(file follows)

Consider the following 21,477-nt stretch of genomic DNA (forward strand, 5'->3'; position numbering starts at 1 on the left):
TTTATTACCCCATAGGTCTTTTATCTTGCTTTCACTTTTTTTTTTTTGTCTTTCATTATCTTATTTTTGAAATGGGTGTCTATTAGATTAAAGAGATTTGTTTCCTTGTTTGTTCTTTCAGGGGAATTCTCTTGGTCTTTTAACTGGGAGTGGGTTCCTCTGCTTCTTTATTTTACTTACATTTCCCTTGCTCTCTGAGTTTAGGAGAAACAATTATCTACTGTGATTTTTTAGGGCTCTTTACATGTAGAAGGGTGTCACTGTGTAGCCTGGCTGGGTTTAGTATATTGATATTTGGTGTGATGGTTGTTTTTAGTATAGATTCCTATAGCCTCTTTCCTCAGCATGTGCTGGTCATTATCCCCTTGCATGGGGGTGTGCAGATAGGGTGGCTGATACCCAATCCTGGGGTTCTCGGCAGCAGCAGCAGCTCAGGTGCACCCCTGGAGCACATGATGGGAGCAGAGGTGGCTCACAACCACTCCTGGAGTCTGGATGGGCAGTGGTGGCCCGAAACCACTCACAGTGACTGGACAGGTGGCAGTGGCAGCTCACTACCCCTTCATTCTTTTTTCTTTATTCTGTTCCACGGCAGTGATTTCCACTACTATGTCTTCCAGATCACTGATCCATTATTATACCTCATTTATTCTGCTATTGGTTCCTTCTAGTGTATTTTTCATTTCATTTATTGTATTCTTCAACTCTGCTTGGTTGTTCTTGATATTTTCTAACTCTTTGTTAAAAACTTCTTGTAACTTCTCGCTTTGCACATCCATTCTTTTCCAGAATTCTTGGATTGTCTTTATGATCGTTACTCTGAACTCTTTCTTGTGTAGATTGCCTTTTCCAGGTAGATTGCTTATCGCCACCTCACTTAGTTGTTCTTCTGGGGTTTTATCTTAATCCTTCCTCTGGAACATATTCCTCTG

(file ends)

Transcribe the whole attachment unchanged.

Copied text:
Consider the following 21,477-nt stretch of genomic DNA (forward strand, 5'->3'; position numbering starts at 1 on the left):
TTTATTACCCCATAGGTCTTTTATCTTGCTTTCACTTTTTTTTTTTTGTCTTTCATTATCTTATTTTTGAAATGGGTGTCTATTAGATTAAAGAGATTTGTTTCCTTGTTTGTTCTTTCAGGGGAATTCTCTTGGTCTTTTAACTGGGAGTGGGTTCCTCTGCTTCTTTATTTTACTTACATTTCCCTTGCTCTCTGAGTTTAGGAGAAACAATTATCTACTGTGATTTTTTAGGGCTCTTTACATGTAGAAGGGTGTCACTGTGTAGCCTGGCTGGGTTTAGTATATTGATATTTGGTGTGATGGTTGTTTTTAGTATAGATTCCTATAGCCTCTTTCCTCAGCATGTGCTGGTCATTATCCCCTTGCATGGGGGTGTGCAGATAGGGTGGCTGATACCCAATCCTGGGGTTCTCGGCAGCAGCAGCAGCTCAGGTGCACCCCTGGAGCACATGATGGGAGCAGAGGTGGCTCACAACCACTCCTGGAGTCTGGATGGGCAGTGGTGGCCCGAAACCACTCACAGTGACTGGACAGGTGGCAGTGGCAGCTCACTACCCCTTCATTCTTTTTTCTTTATTCTGTTCCACGGCAGTGATTTCCACTACTATGTCTTCCAGATCACTGATCCATTATTATACCTCATTTATTCTGCTATTGGTTCCTTCTAGTGTATTTTTCATTTCATTTATTGTATTCTTCAACTCTGCTTGGTTGTTCTTGATATTTTCTAACTCTTTGTTAAAAACTTCTTGTAACTTCTCGCTTTGCACATCCATTCTTTTCCAGAATTCTTGGATTGTCTTTATGATCGTTACTCTGAACTCTTTCTTGTGTAGATTGCCTTTTCCAGGTAGATTGCTTATCGCCACCTCACTTAGTTGTTCTTCTGGGGTTTTATCTTAATCCTTCCTCTGGAACATATTCCTCTG